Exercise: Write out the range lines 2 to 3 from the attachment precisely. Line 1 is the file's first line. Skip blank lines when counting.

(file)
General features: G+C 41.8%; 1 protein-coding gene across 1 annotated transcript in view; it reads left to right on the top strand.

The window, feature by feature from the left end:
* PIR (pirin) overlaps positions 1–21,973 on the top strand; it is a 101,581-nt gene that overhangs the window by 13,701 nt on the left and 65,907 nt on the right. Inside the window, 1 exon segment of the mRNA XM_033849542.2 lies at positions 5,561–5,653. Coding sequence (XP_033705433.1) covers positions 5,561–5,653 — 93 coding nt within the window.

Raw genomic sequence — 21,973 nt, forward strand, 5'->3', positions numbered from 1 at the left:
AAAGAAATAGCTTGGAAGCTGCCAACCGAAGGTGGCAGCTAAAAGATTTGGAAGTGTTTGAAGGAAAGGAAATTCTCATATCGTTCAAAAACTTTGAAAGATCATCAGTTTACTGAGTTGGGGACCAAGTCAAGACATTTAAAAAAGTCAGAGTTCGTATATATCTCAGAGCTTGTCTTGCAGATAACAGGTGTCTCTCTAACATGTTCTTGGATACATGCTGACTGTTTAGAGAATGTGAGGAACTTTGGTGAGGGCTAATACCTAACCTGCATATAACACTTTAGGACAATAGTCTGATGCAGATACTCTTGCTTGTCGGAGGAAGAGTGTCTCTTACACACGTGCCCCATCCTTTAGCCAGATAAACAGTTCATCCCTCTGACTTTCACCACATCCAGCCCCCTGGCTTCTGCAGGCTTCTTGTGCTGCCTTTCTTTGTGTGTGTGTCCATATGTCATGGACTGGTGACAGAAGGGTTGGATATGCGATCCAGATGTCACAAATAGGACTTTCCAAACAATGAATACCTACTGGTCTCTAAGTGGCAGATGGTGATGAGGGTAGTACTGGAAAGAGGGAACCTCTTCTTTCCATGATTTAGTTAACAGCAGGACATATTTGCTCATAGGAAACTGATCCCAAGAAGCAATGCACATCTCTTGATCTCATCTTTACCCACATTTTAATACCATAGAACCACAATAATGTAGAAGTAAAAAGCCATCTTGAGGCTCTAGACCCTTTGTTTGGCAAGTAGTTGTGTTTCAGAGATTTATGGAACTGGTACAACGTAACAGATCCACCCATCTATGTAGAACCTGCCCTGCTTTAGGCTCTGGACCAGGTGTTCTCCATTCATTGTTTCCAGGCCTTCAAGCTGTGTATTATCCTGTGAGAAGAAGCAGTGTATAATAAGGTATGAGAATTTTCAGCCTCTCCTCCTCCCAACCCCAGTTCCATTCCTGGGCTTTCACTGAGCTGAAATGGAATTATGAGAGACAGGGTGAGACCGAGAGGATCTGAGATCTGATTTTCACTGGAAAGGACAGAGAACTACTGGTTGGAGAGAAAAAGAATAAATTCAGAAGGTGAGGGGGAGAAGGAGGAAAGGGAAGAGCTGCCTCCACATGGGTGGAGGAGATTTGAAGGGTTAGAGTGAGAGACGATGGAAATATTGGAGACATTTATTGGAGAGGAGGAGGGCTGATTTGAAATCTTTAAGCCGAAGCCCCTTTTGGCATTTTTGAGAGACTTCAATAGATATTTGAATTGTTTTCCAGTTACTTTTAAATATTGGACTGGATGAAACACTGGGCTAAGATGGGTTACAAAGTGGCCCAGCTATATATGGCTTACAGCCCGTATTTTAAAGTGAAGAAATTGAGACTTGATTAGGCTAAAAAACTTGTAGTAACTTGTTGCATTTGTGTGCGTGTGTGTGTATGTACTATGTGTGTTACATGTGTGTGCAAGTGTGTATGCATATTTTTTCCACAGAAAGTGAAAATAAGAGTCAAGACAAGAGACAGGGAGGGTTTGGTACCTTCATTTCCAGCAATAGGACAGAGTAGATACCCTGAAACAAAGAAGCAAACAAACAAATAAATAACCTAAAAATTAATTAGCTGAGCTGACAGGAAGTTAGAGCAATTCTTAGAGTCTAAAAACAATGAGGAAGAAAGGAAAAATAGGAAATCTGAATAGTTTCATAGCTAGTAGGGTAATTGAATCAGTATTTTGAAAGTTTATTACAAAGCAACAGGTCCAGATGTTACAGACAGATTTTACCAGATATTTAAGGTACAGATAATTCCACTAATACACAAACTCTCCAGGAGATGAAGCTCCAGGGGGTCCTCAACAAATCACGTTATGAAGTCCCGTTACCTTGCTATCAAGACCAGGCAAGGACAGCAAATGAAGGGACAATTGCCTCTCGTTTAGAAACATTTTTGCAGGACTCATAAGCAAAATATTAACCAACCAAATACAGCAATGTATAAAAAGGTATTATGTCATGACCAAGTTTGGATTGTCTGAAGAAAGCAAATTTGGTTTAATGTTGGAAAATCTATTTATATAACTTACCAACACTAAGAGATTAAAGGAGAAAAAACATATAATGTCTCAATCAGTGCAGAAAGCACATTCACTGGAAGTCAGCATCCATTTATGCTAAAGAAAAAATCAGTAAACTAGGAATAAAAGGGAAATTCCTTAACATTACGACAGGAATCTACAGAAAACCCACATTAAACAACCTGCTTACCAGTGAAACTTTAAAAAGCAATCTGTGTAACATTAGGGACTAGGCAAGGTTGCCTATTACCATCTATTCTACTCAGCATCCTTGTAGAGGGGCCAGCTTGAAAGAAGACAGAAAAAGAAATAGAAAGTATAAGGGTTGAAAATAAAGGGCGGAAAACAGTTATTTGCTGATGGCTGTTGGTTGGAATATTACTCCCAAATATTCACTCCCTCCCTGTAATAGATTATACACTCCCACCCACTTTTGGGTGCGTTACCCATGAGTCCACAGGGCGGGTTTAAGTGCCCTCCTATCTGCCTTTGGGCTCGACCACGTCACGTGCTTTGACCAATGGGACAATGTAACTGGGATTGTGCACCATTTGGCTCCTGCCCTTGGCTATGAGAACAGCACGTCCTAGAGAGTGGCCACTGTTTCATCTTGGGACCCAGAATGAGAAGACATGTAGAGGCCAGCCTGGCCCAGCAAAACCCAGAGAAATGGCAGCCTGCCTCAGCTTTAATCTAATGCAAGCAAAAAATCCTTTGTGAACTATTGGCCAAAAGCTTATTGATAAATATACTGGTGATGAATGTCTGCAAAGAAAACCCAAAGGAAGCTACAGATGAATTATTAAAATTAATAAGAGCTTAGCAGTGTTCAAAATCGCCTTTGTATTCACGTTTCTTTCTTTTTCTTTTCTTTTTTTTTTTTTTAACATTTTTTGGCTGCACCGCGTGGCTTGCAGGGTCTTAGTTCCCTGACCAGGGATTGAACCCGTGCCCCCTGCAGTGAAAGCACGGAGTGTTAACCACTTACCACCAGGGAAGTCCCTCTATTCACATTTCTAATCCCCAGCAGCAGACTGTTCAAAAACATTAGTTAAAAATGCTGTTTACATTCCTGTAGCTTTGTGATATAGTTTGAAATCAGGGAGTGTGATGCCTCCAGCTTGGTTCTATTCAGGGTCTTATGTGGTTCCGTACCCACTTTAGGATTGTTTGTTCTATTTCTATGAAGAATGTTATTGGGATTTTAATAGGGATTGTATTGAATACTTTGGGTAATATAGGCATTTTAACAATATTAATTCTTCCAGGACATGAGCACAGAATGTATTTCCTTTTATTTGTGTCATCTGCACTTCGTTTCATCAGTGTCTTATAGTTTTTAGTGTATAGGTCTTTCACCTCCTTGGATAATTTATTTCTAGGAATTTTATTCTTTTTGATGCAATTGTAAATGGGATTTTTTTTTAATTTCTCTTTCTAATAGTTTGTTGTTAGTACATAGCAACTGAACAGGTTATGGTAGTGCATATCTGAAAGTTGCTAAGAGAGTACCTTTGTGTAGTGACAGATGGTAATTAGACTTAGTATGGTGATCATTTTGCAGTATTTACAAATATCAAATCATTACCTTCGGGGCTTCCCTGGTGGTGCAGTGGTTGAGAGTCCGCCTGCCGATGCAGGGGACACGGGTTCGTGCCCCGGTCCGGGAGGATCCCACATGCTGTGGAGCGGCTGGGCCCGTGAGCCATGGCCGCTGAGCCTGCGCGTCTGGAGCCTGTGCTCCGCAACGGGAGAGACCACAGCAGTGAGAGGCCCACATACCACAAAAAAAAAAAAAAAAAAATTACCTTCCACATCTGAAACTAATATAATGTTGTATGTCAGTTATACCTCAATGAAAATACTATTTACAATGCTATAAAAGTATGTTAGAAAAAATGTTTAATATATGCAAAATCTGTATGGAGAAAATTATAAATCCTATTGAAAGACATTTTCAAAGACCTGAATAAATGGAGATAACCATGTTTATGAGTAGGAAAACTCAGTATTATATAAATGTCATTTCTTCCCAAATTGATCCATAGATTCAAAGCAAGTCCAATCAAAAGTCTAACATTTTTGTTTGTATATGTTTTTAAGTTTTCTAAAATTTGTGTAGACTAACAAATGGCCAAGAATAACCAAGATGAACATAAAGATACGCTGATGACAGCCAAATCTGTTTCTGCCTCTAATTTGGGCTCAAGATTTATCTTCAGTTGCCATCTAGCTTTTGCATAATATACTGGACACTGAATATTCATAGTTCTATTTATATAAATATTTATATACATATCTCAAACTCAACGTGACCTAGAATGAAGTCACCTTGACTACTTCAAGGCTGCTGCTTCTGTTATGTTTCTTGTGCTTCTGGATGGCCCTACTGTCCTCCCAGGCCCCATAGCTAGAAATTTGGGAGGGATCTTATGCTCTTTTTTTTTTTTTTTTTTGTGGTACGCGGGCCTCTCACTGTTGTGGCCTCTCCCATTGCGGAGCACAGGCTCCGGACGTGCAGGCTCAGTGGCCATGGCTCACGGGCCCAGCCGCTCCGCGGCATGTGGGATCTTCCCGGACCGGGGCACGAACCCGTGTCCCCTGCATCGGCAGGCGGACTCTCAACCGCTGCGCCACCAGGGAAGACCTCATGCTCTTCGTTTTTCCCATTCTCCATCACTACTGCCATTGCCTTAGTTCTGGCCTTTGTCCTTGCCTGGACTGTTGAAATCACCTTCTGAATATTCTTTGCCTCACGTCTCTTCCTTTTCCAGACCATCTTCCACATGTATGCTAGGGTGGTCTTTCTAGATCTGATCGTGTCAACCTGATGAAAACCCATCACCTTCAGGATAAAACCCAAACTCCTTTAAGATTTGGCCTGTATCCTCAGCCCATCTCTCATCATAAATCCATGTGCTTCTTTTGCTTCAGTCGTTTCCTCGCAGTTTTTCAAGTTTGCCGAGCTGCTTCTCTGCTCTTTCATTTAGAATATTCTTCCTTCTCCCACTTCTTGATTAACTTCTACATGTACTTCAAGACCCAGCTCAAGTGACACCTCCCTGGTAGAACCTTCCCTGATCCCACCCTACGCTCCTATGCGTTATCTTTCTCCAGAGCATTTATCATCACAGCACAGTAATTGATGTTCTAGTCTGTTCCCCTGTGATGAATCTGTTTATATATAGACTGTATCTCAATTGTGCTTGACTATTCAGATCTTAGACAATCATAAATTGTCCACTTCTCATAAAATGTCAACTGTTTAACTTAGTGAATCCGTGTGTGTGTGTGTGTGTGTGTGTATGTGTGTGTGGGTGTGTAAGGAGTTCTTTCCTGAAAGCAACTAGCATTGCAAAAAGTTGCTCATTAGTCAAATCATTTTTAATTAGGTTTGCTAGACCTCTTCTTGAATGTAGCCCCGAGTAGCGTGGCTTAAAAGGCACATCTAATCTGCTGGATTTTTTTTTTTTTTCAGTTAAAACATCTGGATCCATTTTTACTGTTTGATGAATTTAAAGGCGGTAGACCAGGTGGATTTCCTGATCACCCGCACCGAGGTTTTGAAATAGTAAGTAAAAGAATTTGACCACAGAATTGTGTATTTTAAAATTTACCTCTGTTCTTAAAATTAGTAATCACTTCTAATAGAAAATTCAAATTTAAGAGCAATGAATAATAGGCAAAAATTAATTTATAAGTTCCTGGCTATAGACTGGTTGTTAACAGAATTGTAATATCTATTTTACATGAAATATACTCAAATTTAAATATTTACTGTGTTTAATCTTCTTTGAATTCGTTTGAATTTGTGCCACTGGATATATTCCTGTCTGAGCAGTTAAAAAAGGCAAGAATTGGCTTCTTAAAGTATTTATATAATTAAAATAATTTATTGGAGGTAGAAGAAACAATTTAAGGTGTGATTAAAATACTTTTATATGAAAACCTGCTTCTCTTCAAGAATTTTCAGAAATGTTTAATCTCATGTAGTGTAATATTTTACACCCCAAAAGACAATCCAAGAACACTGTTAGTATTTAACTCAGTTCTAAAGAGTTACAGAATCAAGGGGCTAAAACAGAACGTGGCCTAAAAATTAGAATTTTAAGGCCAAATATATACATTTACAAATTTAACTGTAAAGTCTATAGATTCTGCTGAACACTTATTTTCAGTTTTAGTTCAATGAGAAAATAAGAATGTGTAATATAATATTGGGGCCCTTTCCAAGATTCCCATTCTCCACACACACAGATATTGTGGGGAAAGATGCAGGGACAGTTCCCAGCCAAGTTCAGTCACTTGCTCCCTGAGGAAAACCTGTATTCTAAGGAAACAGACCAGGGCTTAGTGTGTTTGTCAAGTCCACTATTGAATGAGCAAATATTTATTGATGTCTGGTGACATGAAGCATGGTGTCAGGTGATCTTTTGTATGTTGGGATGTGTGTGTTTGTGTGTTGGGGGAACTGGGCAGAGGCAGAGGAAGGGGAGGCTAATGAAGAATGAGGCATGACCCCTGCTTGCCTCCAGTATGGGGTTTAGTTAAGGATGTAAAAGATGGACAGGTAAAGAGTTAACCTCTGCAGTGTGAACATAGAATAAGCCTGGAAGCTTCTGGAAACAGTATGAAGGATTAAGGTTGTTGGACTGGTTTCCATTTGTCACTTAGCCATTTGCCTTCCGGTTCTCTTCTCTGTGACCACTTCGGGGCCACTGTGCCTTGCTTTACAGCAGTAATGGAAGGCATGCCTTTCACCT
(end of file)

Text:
The window, feature by feature from the left end:
* PIR (pirin) overlaps positions 1–21,973 on the top strand; it is a 101,581-nt gene that overhangs the window by 13,701 nt on the left and 65,907 nt on the right. Inside the window, 1 exon segment of the mRNA XM_033849542.2 lies at positions 5,561–5,653. Coding sequence (XP_033705433.1) covers positions 5,561–5,653 — 93 coding nt within the window.